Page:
So, this holiday season I am grateful for the family and friends that make me laugh through the highs and lows, and make me remember what it’s like to just not worry for a few hours. Not worry about myself, my health, others, my friends, the world, and just sit back and watch countless hours of What Not To Wear. Because if there’s one thing I know for sure, it’s that Clinton and Stacey are singlehandedly made the world a prettier place.

Pop, Fizz, Clink to 2015

As tomorrow brings a new day and with it a new year, I feel it an appropriate time to take a glance back at 2014’s Highs and Lows (in life and blood sugar).

First things first (I’m the realest-jk), 2014 showed me, well… myself. I discovered my strengths (in my self and in my friends and family), my weaknesses (always chocolate cake and Netflix) and everything in between.

2014 revealed my Diabetes. 2014 showed me that I can laugh through the sadness. And, at the risk of sounding dramatic (LOL classic me) 2014 personified my future. No more late night snacking on whatever I want, no more morning workouts without eating breakfast, no more- well no more normal life.

However, with the changes of 2014, I can say yes to healthy eating, yes to routine, yes to friends and family that continue to support me and my constant babbling about my health and life aspirations. With 2014 I say yes to London and New York City and Boston. I say yes to the Florida sun and tanning on the beach with my pumps out for the world to see. I say yes to so much-yes to me.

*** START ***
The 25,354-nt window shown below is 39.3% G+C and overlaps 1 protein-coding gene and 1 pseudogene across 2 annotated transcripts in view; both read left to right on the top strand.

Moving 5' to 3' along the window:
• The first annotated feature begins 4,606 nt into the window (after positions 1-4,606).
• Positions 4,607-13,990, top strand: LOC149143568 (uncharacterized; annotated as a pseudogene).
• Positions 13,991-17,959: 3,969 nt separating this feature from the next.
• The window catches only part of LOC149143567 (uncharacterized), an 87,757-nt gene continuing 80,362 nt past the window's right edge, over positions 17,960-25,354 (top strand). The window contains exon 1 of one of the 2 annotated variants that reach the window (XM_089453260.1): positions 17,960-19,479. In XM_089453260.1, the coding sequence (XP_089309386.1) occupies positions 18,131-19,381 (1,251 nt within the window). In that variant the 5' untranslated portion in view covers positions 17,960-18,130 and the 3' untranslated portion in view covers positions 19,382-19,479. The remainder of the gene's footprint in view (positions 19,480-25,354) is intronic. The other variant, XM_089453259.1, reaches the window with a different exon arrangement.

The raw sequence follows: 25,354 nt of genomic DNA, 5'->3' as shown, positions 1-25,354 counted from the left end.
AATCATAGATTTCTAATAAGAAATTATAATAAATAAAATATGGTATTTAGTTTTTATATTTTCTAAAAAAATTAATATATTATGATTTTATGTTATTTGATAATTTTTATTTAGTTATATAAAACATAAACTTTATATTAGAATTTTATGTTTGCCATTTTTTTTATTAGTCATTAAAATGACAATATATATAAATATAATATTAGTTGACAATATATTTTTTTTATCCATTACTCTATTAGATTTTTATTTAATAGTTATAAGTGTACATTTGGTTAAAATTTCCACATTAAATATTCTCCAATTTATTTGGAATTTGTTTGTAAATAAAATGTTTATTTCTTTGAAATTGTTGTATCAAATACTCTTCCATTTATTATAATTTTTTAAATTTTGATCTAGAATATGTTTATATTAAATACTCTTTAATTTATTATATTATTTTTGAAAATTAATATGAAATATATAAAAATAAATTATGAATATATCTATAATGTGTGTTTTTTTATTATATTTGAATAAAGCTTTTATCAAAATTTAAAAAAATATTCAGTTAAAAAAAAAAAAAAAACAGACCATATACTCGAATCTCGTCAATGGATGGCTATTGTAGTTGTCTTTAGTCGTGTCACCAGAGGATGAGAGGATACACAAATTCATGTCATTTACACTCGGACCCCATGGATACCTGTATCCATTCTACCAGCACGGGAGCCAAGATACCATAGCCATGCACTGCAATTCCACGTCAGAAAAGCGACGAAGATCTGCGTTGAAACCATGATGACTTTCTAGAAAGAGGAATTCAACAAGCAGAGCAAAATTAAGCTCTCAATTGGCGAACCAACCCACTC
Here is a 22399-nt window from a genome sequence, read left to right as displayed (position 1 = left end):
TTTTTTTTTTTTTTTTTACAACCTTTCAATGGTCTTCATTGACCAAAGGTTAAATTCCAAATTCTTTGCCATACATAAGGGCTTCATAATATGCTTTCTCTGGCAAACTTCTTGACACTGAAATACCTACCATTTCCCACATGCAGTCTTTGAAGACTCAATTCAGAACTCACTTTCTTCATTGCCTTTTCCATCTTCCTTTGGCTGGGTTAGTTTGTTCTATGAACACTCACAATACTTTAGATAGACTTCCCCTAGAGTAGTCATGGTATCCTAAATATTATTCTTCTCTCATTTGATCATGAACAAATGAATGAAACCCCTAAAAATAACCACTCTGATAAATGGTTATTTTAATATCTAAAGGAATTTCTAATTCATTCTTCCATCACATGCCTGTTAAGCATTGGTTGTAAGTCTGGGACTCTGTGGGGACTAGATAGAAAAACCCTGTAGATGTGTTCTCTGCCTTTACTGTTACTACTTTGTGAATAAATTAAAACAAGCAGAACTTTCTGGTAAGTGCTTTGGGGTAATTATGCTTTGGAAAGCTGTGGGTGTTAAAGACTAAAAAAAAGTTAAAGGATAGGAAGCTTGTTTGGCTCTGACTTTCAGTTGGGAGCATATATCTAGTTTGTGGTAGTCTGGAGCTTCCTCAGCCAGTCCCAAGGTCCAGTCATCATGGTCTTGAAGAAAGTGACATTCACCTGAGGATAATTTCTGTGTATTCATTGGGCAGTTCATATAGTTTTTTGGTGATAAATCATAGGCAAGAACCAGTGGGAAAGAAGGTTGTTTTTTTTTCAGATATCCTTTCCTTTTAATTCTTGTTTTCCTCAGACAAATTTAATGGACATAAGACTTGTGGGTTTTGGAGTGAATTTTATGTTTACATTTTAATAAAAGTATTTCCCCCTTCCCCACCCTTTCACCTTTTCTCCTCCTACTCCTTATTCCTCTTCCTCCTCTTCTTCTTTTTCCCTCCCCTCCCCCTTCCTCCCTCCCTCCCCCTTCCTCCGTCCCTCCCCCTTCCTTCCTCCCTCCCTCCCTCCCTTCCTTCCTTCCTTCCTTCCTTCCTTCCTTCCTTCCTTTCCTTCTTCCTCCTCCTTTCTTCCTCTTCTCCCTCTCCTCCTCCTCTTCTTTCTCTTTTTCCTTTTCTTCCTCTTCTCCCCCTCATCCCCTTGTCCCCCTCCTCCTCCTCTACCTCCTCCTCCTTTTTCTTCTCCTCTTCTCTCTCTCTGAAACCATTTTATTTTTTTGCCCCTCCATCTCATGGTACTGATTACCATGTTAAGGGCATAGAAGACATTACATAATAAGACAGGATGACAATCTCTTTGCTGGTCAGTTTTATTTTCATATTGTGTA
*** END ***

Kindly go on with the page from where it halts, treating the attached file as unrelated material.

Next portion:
As quickly as I glanced back at 2014, I look forward to 2015.

Next year brings new, untold stories, adventures, friends, countries, twists and turns and so much more. I would be lying if I said I was not anxious about what the future holds, but with that anxiety comes a semblance of strength. With a year like 2014, and all of those twenty-something years that got me to where I am today, I know that with every year comes a new lesson, and every lesson an important block in the foundation of my life.

2015 is an unwritten chapter in my life story, and I cannot wait to see what this chapter brings.

Stay tuned for London posts! I will also post abroad updates on this blog. Let me know if you have any specific ideas for posts!

Stay beautiful and kind!


A Diabetic Thanksgiving


Shoutout to my talented twin for making the pies!

I love Thanksgiving. I always have, and I always will. Thanksgiving and I go way back, and our love blooms from the fact that my mother is a chef. She is an amazing chef that cooks the best (in my humble opinion) mashed sweet potatoes with brown sugar and pecans, the best cranberry sauce, the best fudge pecan pie and pumpkin pie—well you get the picture. She’s fantastic. She’s like Martha Stuart minus the jail time and uptightness. Okay, maybe that was a little harsh on Martha. Martha, if by some odd twist of fate you’re reading this, you rock don’t ever change.